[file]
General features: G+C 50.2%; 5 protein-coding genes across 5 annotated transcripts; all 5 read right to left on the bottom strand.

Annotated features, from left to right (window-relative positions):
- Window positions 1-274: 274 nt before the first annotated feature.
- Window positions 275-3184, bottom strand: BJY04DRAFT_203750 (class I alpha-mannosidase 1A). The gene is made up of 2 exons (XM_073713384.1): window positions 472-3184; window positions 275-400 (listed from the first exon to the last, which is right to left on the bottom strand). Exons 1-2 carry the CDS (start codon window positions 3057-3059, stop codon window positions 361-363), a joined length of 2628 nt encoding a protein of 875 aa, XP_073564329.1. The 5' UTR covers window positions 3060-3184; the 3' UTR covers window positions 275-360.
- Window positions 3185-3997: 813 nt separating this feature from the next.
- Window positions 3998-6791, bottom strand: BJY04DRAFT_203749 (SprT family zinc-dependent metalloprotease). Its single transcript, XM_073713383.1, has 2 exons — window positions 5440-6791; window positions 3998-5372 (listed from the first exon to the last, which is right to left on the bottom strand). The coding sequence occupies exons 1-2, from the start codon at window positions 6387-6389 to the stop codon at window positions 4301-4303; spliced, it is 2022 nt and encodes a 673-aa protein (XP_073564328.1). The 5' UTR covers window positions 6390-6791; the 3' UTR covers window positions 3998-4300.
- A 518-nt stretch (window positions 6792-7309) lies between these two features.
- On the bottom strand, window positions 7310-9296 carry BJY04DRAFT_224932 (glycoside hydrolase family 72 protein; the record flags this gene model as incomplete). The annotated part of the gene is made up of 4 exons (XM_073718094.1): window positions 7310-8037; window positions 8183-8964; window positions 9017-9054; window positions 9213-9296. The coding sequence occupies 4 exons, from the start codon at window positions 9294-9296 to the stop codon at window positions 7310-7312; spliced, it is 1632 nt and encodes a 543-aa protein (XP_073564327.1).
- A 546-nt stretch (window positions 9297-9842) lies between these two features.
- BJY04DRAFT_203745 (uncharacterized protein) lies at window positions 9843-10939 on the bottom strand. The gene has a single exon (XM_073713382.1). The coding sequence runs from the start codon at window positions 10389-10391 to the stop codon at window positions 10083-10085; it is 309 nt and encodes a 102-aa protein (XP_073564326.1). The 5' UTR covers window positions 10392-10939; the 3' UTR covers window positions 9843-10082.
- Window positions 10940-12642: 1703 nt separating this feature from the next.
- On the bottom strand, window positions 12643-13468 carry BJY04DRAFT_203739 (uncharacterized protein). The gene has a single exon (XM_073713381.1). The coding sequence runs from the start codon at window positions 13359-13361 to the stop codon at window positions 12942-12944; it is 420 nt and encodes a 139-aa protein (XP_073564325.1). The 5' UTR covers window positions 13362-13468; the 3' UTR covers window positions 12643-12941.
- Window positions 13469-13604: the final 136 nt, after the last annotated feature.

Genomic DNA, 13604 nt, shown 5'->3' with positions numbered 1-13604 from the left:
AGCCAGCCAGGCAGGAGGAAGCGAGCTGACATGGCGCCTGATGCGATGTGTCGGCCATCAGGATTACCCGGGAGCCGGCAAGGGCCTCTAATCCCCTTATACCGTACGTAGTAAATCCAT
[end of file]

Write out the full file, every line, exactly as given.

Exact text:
General features: G+C 50.2%; 5 protein-coding genes across 5 annotated transcripts; all 5 read right to left on the bottom strand.

Annotated features, from left to right (window-relative positions):
- Window positions 1-274: 274 nt before the first annotated feature.
- Window positions 275-3184, bottom strand: BJY04DRAFT_203750 (class I alpha-mannosidase 1A). The gene is made up of 2 exons (XM_073713384.1): window positions 472-3184; window positions 275-400 (listed from the first exon to the last, which is right to left on the bottom strand). Exons 1-2 carry the CDS (start codon window positions 3057-3059, stop codon window positions 361-363), a joined length of 2628 nt encoding a protein of 875 aa, XP_073564329.1. The 5' UTR covers window positions 3060-3184; the 3' UTR covers window positions 275-360.
- Window positions 3185-3997: 813 nt separating this feature from the next.
- Window positions 3998-6791, bottom strand: BJY04DRAFT_203749 (SprT family zinc-dependent metalloprotease). Its single transcript, XM_073713383.1, has 2 exons — window positions 5440-6791; window positions 3998-5372 (listed from the first exon to the last, which is right to left on the bottom strand). The coding sequence occupies exons 1-2, from the start codon at window positions 6387-6389 to the stop codon at window positions 4301-4303; spliced, it is 2022 nt and encodes a 673-aa protein (XP_073564328.1). The 5' UTR covers window positions 6390-6791; the 3' UTR covers window positions 3998-4300.
- A 518-nt stretch (window positions 6792-7309) lies between these two features.
- On the bottom strand, window positions 7310-9296 carry BJY04DRAFT_224932 (glycoside hydrolase family 72 protein; the record flags this gene model as incomplete). The annotated part of the gene is made up of 4 exons (XM_073718094.1): window positions 7310-8037; window positions 8183-8964; window positions 9017-9054; window positions 9213-9296. The coding sequence occupies 4 exons, from the start codon at window positions 9294-9296 to the stop codon at window positions 7310-7312; spliced, it is 1632 nt and encodes a 543-aa protein (XP_073564327.1).
- A 546-nt stretch (window positions 9297-9842) lies between these two features.
- BJY04DRAFT_203745 (uncharacterized protein) lies at window positions 9843-10939 on the bottom strand. The gene has a single exon (XM_073713382.1). The coding sequence runs from the start codon at window positions 10389-10391 to the stop codon at window positions 10083-10085; it is 309 nt and encodes a 102-aa protein (XP_073564326.1). The 5' UTR covers window positions 10392-10939; the 3' UTR covers window positions 9843-10082.
- Window positions 10940-12642: 1703 nt separating this feature from the next.
- On the bottom strand, window positions 12643-13468 carry BJY04DRAFT_203739 (uncharacterized protein). The gene has a single exon (XM_073713381.1). The coding sequence runs from the start codon at window positions 13359-13361 to the stop codon at window positions 12942-12944; it is 420 nt and encodes a 139-aa protein (XP_073564325.1). The 5' UTR covers window positions 13362-13468; the 3' UTR covers window positions 12643-12941.
- Window positions 13469-13604: the final 136 nt, after the last annotated feature.

Genomic DNA, 13604 nt, shown 5'->3' with positions numbered 1-13604 from the left:
AGCCAGCCAGGCAGGAGGAAGCGAGCTGACATGGCGCCTGATGCGATGTGTCGGCCATCAGGATTACCCGGGAGCCGGCAAGGGCCTCTAATCCCCTTATACCGTACGTAGTAAATCCAT